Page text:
Even with the wider availability of SPD compatible casual shoes, some commuters and all around riders prefer to use mountain shoes for the generally higher performance fit and sole, and to cross over into their weekend or after hours rides with the same shoe. Most mountain shoes are based on XC racing platforms, with large lugs better suited to deep mud than walking on pavement. The Giro Terraduro combines a race-rigid sole and top end uppers with a Vibram outsole for low profile, off-the-bike performance. The $180 shoes aren’t going to pass walking around the office, these are definitely high end cycling specific kicks, but you’ll be able to walk into the grocery store without tap dancing across the floor. The rubber toe cover extends around the entire upper, providing protection from abrasion and wear. The Vibram sole and armoring does have a slight weight penalty of about 70 g for the pair as compared to similar race shoes, but the shoes remains far lighter than most of the more casual offerings out there. I can see this one appealing to the super commuters and cross over mountain riders out there, especially the available all black version. The men’s Terraduro and women’s Terradura version available direct at www.giro.com
There are a lot of process videos of experienced frame builders welding together their latest creation, but this one shows industrial design students from Sweden working on frames from concept to realization, giving a deeper look into the procedures.
NAME: Nick Drombosky
LOCATION: Pittsburgh, PA
OCCUPATION: Founder, Fiks:Reflective
Where do you live and what’s it like riding in your city?
Most people are probably tired of hearing about Pittsburgh, but as far a cycling goes, it’s a pretty great place to be if you can brave the weather and the hills. We have three bike magazines based here, a big indoor bike park, great mountain biking [in city limits], alley cats, a bike bar, tons of awesome shops, a strong bike advocacy organization, a pro-bike mayor, recreational trails [including one of then longest rail-trails in the country], world-class BMX trails, and outdoor cycling track, indoor velodrome, and a club for just about any type of rider.
We do lack some things, like some of the infrastructure and ethnic diversity of biggest cities, but with all of the things we do have, it’s a good place to live, ride, and run a company in the bike industry.
What was your favorite city to ride in, and why?
Chicago. Their young city-sponsored bike-share program, Divvy, makes it super easy to get around and gets a ton of non-cyclists out on bikes.
During one ride around Wrigleyville, which is mostly composed of bars and littered with drunk pedestrians at night, we had a cab driver drive up next to us just to say hello and comment on how nice the weather was. Later, while passing a bar with an open front, a bunch of drunk guys started yelling something at us. In most places I’ve been it’s a safe bet that whatever they would be yelling is intended insulting and often homophobic or related to Lance Armstrong, but after a moment we realized they were only recommending that we should wear helmets.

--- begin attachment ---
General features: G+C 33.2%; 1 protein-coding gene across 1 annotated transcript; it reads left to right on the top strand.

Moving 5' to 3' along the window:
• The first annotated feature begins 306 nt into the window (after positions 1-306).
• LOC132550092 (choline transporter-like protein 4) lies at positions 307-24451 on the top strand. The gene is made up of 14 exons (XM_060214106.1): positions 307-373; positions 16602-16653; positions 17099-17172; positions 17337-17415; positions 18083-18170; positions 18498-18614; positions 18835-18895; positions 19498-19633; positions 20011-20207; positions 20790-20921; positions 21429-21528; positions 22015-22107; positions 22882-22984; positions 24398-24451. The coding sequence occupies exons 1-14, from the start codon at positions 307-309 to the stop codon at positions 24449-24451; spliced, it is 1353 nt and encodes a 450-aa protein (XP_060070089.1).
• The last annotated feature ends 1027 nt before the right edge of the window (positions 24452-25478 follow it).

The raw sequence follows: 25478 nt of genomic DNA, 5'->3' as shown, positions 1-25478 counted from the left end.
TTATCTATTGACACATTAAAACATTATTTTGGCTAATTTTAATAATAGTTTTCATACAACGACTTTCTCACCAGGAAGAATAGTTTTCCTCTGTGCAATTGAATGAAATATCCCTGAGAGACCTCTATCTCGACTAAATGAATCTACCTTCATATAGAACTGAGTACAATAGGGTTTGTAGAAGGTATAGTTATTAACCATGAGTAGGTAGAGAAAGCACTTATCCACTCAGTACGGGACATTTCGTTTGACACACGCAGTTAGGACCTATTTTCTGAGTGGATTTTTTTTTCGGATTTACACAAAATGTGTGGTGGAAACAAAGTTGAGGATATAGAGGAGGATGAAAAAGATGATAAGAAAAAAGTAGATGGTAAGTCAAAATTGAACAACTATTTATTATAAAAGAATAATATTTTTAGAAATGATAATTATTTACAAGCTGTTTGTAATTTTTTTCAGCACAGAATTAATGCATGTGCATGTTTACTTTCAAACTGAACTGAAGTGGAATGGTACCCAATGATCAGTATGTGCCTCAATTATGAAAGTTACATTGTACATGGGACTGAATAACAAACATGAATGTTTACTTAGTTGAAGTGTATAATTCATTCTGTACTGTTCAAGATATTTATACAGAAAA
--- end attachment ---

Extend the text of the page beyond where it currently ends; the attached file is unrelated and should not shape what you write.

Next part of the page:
Why do you love riding in the city?
I got into riding for the freedom. I can’t stand waiting for buses and I hate trying to find parking. Now I still don’t like those things, but if I don’t ride I put on weight like I never thought I could.
Or just say whatever you want about riding in the city… Poetry anyone?
Sun, bridges, hopping the tracks,
rubber, and steel with the wind at my back.
Check out ridewithfiks.com
Riding the streets of San Francisco never gets old, and watching videos of gifted riders rip it just makes me long for another visit.
Spring is here and the outdoor events are following in step. This video showcases a collaboration with AIGA Minnesota and the Midtown Greenway Coalition for their Bike In Movie Night, right off the greenway. Here in Indy we’ve had our Mayor’s ride, Bike to the Ballpark and other events already kicking off, and it seems everyone is ready for more of the same.
The Indianapolis Bikeshare officially kicks off April 22nd as 250 bikes will be locked in to 25 stations around the downtown area. The hype has been building in the city, but let’s just quickly mention how cool it is that the Pacers are the sponsoring organization. You can get in on the perks of the program by signing up for various membership levels here. Maybe we’ll see some of the Pacers using the system, like Lebron in Miami?
A launch party will take place at The City Market on the 22nd. All information about the event, photos of the stations and updated information can be found on the Indy Bikeshare Facebook page.
The City of Boston this week is rolling out a new program that’s whimsically known as “Prescribe-a-Bike.” Part medicine, part welfare, the initiative allows doctors at Boston Medical Center to write “prescriptions” for low-income patients to get yearlong memberships to Hubway, the city’s bike-share system, for only $5.